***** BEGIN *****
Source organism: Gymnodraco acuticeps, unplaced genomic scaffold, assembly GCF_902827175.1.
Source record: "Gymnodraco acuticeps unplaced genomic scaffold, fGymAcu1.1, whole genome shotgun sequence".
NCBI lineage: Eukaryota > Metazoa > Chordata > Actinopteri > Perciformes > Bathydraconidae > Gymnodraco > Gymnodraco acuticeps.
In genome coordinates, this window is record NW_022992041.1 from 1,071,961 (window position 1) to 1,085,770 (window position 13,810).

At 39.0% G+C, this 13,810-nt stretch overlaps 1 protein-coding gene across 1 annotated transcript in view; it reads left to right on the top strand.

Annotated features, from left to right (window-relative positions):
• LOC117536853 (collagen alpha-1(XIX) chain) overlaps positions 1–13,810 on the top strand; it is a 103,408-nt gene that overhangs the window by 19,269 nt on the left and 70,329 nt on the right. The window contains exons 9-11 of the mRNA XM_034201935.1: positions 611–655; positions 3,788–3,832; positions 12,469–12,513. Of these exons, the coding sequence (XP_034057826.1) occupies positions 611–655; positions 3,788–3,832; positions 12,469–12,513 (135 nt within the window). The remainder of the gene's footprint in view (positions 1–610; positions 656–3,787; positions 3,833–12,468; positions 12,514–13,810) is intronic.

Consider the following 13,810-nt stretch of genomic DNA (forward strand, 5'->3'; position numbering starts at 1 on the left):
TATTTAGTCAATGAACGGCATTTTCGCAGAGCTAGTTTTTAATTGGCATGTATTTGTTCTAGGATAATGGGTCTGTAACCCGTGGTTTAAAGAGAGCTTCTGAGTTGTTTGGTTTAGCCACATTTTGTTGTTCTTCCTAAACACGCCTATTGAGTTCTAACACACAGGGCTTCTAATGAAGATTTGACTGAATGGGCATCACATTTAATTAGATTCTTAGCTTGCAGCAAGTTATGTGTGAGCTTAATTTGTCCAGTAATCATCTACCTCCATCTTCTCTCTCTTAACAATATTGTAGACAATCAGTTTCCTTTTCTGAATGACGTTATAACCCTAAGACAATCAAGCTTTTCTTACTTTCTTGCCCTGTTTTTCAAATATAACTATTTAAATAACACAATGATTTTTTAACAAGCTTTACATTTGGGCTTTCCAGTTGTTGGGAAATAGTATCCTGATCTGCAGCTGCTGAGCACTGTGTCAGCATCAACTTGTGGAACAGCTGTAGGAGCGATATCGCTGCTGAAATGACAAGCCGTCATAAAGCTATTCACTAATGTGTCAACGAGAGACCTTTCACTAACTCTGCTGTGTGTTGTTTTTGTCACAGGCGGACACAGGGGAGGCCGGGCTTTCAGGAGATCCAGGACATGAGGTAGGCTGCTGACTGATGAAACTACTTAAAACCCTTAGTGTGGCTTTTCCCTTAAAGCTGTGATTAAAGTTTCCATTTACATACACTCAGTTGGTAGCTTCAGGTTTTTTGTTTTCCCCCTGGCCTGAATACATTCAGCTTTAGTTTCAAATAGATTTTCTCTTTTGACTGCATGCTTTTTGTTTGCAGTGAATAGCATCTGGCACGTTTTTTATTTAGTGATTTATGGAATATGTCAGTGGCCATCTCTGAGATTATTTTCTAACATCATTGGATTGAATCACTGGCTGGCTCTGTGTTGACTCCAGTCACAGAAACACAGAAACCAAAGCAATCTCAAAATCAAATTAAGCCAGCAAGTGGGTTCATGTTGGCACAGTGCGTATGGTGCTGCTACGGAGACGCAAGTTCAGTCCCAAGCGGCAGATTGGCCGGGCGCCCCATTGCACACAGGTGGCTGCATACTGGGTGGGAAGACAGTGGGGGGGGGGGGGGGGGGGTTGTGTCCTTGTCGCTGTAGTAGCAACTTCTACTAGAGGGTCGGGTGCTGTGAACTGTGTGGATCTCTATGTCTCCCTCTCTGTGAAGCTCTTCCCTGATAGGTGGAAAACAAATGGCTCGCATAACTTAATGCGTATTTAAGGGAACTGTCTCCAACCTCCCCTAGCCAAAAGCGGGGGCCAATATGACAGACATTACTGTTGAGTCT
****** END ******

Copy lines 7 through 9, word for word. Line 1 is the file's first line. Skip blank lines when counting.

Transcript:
• LOC117536853 (collagen alpha-1(XIX) chain) overlaps positions 1–13,810 on the top strand; it is a 103,408-nt gene that overhangs the window by 19,269 nt on the left and 70,329 nt on the right. The window contains exons 9-11 of the mRNA XM_034201935.1: positions 611–655; positions 3,788–3,832; positions 12,469–12,513. Of these exons, the coding sequence (XP_034057826.1) occupies positions 611–655; positions 3,788–3,832; positions 12,469–12,513 (135 nt within the window). The remainder of the gene's footprint in view (positions 1–610; positions 656–3,787; positions 3,833–12,468; positions 12,514–13,810) is intronic.

Consider the following 13,810-nt stretch of genomic DNA (forward strand, 5'->3'; position numbering starts at 1 on the left):
TATTTAGTCAATGAACGGCATTTTCGCAGAGCTAGTTTTTAATTGGCATGTATTTGTTCTAGGATAATGGGTCTGTAACCCGTGGTTTAAAGAGAGCTTCTGAGTTGTTTGGTTTAGCCACATTTTGTTGTTCTTCCTAAACACGCCTATTGAGTTCTAACACACAGGGCTTCTAATGAAGATTTGACTGAATGGGCATCACATTTAATTAGATTCTTAGCTTGCAGCAAGTTATGTGTGAGCTTAATTTGTCCAGTAATCATCTACCTCCATCTTCTCTCTCTTAACAATATTGTAGACAATCAGTTTCCTTTTCTGAATGACGTTATAACCCTAAGACAATCAAGCTTTTCTTACTTTCTTGCCCTGTTTTTCAAATATAACTATTTAAATAACACAATGATTTTTTAACAAGCTTTACATTTGGGCTTTCCAGTTGTTGGGAAATAGTATCCTGATCTGCAGCTGCTGAGCACTGTGTCAGCATCAACTTGTGGAACAGCTGTAGGAGCGATATCGCTGCTGAAATGACAAGCCGTCATAAAGCTATTCACTAATGTGTCAACGAGAGACCTTTCACTAACTCTGCTGTGTGTTGTTTTTGTCACAGGCGGACACAGGGGAGGCCGGGCTTTCAGGAGATCCAGGACATGAGGTAGGCTGCTGACTGATGAAACTACTTAAAACCCTTAGTGTGGCTTTTCCCTTAAAGCTGTGATTAAAGTTTCCATTTACATACACTCAGTTGGTAGCTTCAGGTTTTTTGTTTTCCCCCTGGCCTGAATACATTCAGCTTTAGTTTCAAATAGATTTTCTCTTTTGACTGCATGCTTTTTGTTTGCAGTGAATAGCATCTGGCACGTTTTTTATTTAGTGATTTATGGAATATGTCAGTGGCCATCTCTGAGATTATTTTCTAACATCATTGGATTGAATCACTGGCTGGCTCTGTGTTGACTCCAGTCACAGAAACACAGAAACCAAAGCAATCTCAAAATCAAATTAAGCCAGCAAGTGGGTTCATGTTGGCACAGTGCGTATGGTGCTGCTACGGAGACGCAAGTTCAGTCCCAAGCGGCAGATTGGCCGGGCGCCCCATTGCACACAGGTGGCTGCATACTGGGTGGGAAGACAGTGGGGGGGGGGGGGGGGGGGTTGTGTCCTTGTCGCTGTAGTAGCAACTTCTACTAGAGGGTCGGGTGCTGTGAACTGTGTGGATCTCTATGTCTCCCTCTCTGTGAAGCTCTTCCCTGATAGGTGGAAAACAAATGGCTCGCATAACTTAATGCGTATTTAAGGGAACTGTCTCCAACCTCCCCTAGCCAAAAGCGGGGGCCAATATGACAGACATTACTGTTGAGTCT